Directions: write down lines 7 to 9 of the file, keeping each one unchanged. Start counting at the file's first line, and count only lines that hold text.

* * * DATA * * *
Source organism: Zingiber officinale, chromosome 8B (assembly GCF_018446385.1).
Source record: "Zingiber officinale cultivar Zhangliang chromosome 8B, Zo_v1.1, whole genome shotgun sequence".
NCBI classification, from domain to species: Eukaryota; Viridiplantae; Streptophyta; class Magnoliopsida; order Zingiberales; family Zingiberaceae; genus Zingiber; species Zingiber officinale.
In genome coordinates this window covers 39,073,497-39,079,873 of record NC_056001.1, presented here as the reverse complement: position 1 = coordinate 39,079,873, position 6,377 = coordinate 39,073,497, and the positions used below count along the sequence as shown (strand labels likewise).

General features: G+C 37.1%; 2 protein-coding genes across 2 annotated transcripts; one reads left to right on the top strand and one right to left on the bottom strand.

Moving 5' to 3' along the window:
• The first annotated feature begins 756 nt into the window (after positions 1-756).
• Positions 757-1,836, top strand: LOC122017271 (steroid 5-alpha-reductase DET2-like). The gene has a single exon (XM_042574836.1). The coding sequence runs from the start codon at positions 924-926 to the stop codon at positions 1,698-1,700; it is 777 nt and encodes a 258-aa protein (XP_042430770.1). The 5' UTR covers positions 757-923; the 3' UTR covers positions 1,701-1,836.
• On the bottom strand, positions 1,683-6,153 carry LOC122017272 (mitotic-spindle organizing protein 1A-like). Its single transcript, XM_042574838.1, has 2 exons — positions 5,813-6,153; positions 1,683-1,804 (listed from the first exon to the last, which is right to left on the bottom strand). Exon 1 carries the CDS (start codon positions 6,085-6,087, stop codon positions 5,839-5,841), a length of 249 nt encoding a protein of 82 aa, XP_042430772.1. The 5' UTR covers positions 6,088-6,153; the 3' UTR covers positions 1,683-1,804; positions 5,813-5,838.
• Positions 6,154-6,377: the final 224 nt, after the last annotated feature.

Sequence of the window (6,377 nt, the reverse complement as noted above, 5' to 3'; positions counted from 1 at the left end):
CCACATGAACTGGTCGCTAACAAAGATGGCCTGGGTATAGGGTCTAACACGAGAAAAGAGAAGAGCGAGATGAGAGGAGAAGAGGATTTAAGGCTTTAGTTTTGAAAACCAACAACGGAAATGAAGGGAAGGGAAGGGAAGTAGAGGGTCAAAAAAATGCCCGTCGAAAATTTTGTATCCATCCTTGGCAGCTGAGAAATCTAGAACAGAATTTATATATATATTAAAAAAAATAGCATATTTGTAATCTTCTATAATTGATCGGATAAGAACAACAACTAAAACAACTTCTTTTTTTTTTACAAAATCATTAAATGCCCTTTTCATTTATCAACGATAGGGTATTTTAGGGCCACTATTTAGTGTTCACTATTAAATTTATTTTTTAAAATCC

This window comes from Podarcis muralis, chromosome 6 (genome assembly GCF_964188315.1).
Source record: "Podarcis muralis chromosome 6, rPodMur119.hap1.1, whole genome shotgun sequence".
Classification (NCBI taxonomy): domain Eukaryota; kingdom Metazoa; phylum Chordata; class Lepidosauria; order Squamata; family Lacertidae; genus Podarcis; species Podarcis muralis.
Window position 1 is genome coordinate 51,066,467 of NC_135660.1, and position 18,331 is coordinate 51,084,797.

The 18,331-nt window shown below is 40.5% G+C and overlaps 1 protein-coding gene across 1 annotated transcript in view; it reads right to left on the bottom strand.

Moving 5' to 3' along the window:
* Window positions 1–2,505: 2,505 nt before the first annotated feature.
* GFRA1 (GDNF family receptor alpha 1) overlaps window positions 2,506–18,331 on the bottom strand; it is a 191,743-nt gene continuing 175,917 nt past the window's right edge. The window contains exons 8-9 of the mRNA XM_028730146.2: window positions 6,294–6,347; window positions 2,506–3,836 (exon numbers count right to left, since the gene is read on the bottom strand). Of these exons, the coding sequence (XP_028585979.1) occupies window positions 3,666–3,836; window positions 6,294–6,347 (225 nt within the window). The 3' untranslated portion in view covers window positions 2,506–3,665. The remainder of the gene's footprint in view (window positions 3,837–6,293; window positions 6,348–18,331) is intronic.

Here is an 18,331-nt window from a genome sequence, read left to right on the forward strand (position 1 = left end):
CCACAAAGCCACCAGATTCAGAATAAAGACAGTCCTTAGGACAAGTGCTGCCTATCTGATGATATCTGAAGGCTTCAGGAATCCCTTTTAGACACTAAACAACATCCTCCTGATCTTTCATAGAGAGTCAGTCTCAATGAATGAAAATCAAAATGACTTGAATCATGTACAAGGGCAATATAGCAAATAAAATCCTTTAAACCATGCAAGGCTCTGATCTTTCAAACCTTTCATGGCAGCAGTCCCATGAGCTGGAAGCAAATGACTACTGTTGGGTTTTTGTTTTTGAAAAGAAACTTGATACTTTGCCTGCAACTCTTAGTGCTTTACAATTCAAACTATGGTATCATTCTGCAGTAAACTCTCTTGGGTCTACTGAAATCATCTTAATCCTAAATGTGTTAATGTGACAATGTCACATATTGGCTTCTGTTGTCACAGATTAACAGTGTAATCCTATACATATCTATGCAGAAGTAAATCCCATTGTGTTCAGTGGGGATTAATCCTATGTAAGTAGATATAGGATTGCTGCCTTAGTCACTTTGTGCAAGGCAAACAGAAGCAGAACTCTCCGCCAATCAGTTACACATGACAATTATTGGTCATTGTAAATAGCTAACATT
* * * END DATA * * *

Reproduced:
• The first annotated feature begins 756 nt into the window (after positions 1-756).
• Positions 757-1,836, top strand: LOC122017271 (steroid 5-alpha-reductase DET2-like). The gene has a single exon (XM_042574836.1). The coding sequence runs from the start codon at positions 924-926 to the stop codon at positions 1,698-1,700; it is 777 nt and encodes a 258-aa protein (XP_042430770.1). The 5' UTR covers positions 757-923; the 3' UTR covers positions 1,701-1,836.
• On the bottom strand, positions 1,683-6,153 carry LOC122017272 (mitotic-spindle organizing protein 1A-like). Its single transcript, XM_042574838.1, has 2 exons — positions 5,813-6,153; positions 1,683-1,804 (listed from the first exon to the last, which is right to left on the bottom strand). Exon 1 carries the CDS (start codon positions 6,085-6,087, stop codon positions 5,839-5,841), a length of 249 nt encoding a protein of 82 aa, XP_042430772.1. The 5' UTR covers positions 6,088-6,153; the 3' UTR covers positions 1,683-1,804; positions 5,813-5,838.